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The Goodness of Being Uncomfortable…

“Well, Jesus hasn’t told me any of this, so you must be wrong.” This was my emphatic statement to my husband years ago, when he told me that he felt the Lord leading him to resign from his job and pursue developing his own company. Clearly, there was nothing spiritual about what I said to him. I knew it the minute I said it. It was my way of getting out of a prickly situation. A way of avoiding what I instinctively knew was about to happen to our lives. And I wanted no part of it.

We were about to get really uncomfortable.

That was back in January of 1999. Although its been quite some time since then {gosh, has it really been 20 years?} I remember the day that my husband told me of his revelation, like it was yesterday.

We went from a very secure six figure salary with benefits and tons of perks to complete financial uncertainty. My husband worked for a well-known entertainment company and God has blessed him with crazy talent for animation. He felt God calling him to leave his job and start his own faith-based company; a way to use the gifts God had given him to reach families with a message of Christ’s redemption and salvation through animation.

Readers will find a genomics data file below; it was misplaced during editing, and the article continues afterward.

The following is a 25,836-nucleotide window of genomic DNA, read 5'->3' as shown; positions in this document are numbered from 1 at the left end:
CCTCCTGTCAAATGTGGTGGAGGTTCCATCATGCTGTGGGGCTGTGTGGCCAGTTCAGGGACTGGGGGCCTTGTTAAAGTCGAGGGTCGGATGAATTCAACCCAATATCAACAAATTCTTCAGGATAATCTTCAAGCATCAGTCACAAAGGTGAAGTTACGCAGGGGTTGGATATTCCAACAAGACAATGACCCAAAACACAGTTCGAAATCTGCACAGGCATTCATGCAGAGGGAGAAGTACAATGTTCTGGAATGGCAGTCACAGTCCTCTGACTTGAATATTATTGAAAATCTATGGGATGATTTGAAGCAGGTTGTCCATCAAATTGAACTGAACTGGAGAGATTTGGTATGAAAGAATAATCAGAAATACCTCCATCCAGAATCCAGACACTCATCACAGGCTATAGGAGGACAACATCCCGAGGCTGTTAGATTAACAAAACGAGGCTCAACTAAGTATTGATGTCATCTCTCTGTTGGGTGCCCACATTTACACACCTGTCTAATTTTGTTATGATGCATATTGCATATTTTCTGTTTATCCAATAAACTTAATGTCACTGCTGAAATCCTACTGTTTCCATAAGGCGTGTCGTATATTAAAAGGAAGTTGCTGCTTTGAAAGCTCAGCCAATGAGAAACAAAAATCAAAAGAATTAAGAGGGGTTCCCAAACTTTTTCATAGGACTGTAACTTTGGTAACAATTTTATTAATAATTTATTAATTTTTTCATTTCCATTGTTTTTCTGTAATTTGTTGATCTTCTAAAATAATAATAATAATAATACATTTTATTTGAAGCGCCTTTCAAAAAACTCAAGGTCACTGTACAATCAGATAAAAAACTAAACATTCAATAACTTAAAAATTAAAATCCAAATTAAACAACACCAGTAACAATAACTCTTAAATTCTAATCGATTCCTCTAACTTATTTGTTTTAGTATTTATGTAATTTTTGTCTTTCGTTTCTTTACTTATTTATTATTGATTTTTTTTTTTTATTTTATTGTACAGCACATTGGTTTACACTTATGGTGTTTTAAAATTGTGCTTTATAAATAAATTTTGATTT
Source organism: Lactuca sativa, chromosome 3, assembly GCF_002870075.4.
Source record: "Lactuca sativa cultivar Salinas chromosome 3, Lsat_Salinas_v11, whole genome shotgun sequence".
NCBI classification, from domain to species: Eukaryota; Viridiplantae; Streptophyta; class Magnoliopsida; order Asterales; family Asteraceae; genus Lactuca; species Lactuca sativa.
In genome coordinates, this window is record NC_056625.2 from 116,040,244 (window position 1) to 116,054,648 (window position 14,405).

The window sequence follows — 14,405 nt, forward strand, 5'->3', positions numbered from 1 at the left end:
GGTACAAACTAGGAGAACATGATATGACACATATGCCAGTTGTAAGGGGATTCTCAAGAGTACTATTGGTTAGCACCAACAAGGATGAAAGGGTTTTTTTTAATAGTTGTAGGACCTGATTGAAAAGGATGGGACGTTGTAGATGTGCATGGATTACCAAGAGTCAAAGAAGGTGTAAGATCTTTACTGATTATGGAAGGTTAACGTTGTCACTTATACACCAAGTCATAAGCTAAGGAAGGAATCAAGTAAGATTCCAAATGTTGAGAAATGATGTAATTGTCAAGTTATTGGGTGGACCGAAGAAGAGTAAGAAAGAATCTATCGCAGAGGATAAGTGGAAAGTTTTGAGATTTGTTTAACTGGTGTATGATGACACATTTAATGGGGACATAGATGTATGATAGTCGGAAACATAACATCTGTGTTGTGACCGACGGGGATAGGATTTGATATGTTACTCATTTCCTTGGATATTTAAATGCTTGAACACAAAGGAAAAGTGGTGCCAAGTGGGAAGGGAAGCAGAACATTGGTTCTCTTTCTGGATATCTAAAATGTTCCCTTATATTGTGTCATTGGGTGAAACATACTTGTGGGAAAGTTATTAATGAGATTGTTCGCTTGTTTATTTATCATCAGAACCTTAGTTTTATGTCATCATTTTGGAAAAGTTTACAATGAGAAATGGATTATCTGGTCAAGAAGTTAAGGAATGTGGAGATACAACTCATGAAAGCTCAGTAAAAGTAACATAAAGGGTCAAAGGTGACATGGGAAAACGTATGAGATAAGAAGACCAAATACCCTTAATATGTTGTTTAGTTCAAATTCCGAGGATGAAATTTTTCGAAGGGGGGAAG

I finally came around because I was tired of dodging the Holy Spirit. Have you ever experienced that? No matter where you are, there HE is!

So, we jumped in, a bit trepidatiously, but confident that we were following God’s direction for our little family. And what could possibly go wrong when you are following Jesus…right?

Long story short ~ we emptied our savings and our 401K, joined forces with two other families in our church (who did the same), lived and breathed this calling from God, and lived our faith out loud in an industry that could care less about Christian ideals.

A week after our business plan was completed and ready for the 14 meetings we had planned with investors, 9/11 happened. We lost all but one meeting and at that, we were put off until the new year.

Seven years later, our company closed. Amidst an abundance of tears and sadness, the one thing that my husband and I, our daughters, and the other two families held firmly to was a spirit of contentment.

This is a story in itself, but suffice to say, during this time of our lives, we learned the true meaning of contentment. The Lord developed in us a strong determination to always seek after faith, trust, and belief that God is always good. Because of all that we endured, I have gained an unshakeable contentment that I serve a living, loving, good, good Father.

Philippians 4:11-13 {AMP} says, “Not that I speak from [any personal] need, for I have learned to be content [and self-sufficient through Christ, satisfied to the point where I am not disturbed or uneasy] regardless of my circumstances. I know how to get along and live humbly [in difficult times], and I also know how to enjoy abundance and live in prosperity. In any and every circumstance I have learned the secret [of facing life], whether well-fed or going hungry, whether having an abundance or being in need. I can do all things [which He has called me to do] through Him who strengthens and empowers me [to fulfill His purpose—I am self-sufficient in Christ’s sufficiency; I am ready for anything and equal to anything through Him who infuses me with inner strength and confident peace.]”